While some tribes were/are patrilineal, there are noted matrilineal examples where lineage, property and rights pass from mother to daughter (Strong and Cohen, p. 65), the thought being that while paternity is sometimes difficult to know, it can be determined with absolute certainty who birthed the next generation. Examples of the Zuni, Hopi, and Iroquois show women taking prominent roles in public life and decision making. “Among the Hopi Indians in the high deserts of the Southwest, for example, families lived in clans following mothers’ descent, with the oldest daughter inheriting the family home and living there with her husband and children. Because women were the property owners in the household, and men were relative outsiders surrounded by their wives’ kin, women had greater authority within the clan,” (Cohen, 2021, p. __). If and when divorce occurred, the woman simply set the man’s belongings outside the home and he either joined a bachelor group or returned to his mother’s home. As a whole, Native American tribes were less concerned with fidelity and female purity than white colonizers.


Other generalizable patterns are that elders were revered, women breastfed, there were high child mortality rates, infants were often swaddled, tightly wrapped and carried close to the body constantly. Children were gently treated, physical discipline was rare, and they were incorporated into adult life from a young age following the example of their elders, and children were rewarded with praise and punished with public shame (Cohen 2021, Strong and Cohen, 2016).


How would these patterns have influenced family life?


  Latino/a/x – immigration patterns and legislation, Texas land changes


Latino/a/x populations in the United States are a complicated story, in part because people now considered Latino were living all the way up the west coast in what is now the United States long before Europeans landed. Hispanic means Spanish speaking, colonized by Spain. When England, France, and Spain were busy carving up the globe and claiming distant peoples and land, Spain took South America and conquistadors decimated indigenous populations, including the Mayans, Incas and the Aztecs. Spanish troops were well entrenched in North America and as the French, English, and Spanish fought their wars for North America, and as purchased land expanded borders, those artificial lines on a map moved over, encompassed, people who were living their lives. While we know “colonized by Spain” is a diverse group of folk, there are some general patterns for family life.

According to an OER learning module entitled Equal Protection for Other Groups  (https://www.oercommons.org/courseware/lesson/15219/overview), Hispanics and Latinos in the United States have faced many of the same problems as African Americans and Native Americans. Although the terms Hispanic and Latino are often used interchangeably, they are not the same. Hispanic usually refers to native speakers of Spanish. Latino refers to people who come from, or whose ancestors came from, Latin America. Not all Hispanics are Latinos. Latinos may be of any race or ethnicity; they may be of European, African, Native American descent, or they may be of mixed ethnic background. Thus, people from Spain are Hispanic but are not Latino. “Hispanic v. Latino,” http://www.soaw.org/resources/anti-opp-resources/108-race/830-hispanic-vs-latino (April 10, 2016).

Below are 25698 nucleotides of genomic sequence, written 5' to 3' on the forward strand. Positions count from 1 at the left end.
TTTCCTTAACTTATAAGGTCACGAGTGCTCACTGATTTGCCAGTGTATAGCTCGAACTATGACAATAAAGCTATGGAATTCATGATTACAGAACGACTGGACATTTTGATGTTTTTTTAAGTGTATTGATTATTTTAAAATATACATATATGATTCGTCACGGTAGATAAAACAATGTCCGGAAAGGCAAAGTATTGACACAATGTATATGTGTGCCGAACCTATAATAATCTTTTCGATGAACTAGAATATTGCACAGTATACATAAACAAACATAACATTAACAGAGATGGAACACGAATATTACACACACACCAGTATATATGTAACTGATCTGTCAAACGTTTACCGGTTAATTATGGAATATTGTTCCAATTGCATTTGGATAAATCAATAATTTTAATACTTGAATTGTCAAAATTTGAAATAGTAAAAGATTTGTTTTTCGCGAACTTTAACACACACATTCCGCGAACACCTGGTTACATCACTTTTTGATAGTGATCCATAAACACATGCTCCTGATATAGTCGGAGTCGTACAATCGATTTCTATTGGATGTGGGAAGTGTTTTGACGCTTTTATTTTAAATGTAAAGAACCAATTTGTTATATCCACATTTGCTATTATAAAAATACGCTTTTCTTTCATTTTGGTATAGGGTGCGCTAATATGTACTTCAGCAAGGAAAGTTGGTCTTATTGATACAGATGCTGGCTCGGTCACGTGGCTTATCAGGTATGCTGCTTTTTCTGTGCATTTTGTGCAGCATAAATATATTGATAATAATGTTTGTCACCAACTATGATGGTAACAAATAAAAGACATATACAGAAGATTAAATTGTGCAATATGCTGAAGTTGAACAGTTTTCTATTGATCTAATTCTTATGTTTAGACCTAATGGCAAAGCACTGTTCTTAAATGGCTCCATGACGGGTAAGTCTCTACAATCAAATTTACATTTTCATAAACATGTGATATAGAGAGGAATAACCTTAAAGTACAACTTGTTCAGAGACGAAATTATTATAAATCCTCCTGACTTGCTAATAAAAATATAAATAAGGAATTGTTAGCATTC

Many Latinos became part of the U.S. population following the annexation of Texas by the United States in 1845 and of California, Arizona, New Mexico, Nevada, Utah, and Colorado following the War with Mexico in 1848. Most were subject to discrimination and could find employment only as poorly paid migrant farm workers, railroad workers, and unskilled laborers. David G. Gutierrez. 1995. Walls and Mirrors: Mexican Americans, Mexican Immigrants, and the Politics of Ethnicity. Berkeley: University of California Press, chapter 1. The Spanish-speaking population of the United States increased following the Spanish-American War in 1898 with the incorporation of Puerto Rico as a U.S. territory. In 1917, during World War I, the Jones Act granted U.S. citizenship to Puerto Ricans.


In the early twentieth century, waves of violence aimed at Mexicans and Mexican Americans swept the Southwest. Mexican Americans in Arizona and in parts of Texas were denied the right to vote, which they had previously possessed, and Mexican American children were barred from attending Anglo-American schools. During the Great Depression of the 1930s, Mexican immigrants and many Mexican Americans, both U.S.-born and naturalized citizens, living in the Southwest and Midwest were deported by the government so that Anglo-Americans could take the jobs that they had once held. See Abraham Hoffman. 1974. Unwanted Americans in the Great Depression: Repatriation Pressures, 1929–1939. Tucson: University of Arizona Press. When the United States entered World War II, however, Mexicans were invited to immigrate to the United States as farmworkers under the Bracero (braceromeaning “manual laborer” in Spanish) Program to make it possible for these American men to enlist in the armed services. See Michael Snodgrass. 2011. “The Bracero Program,1942–1964” In Beyond the Border: The History of Mexican–U.S. Migration, ed. Mark Overmyer-Velásquez. New York: Oxford University Press, 79–102.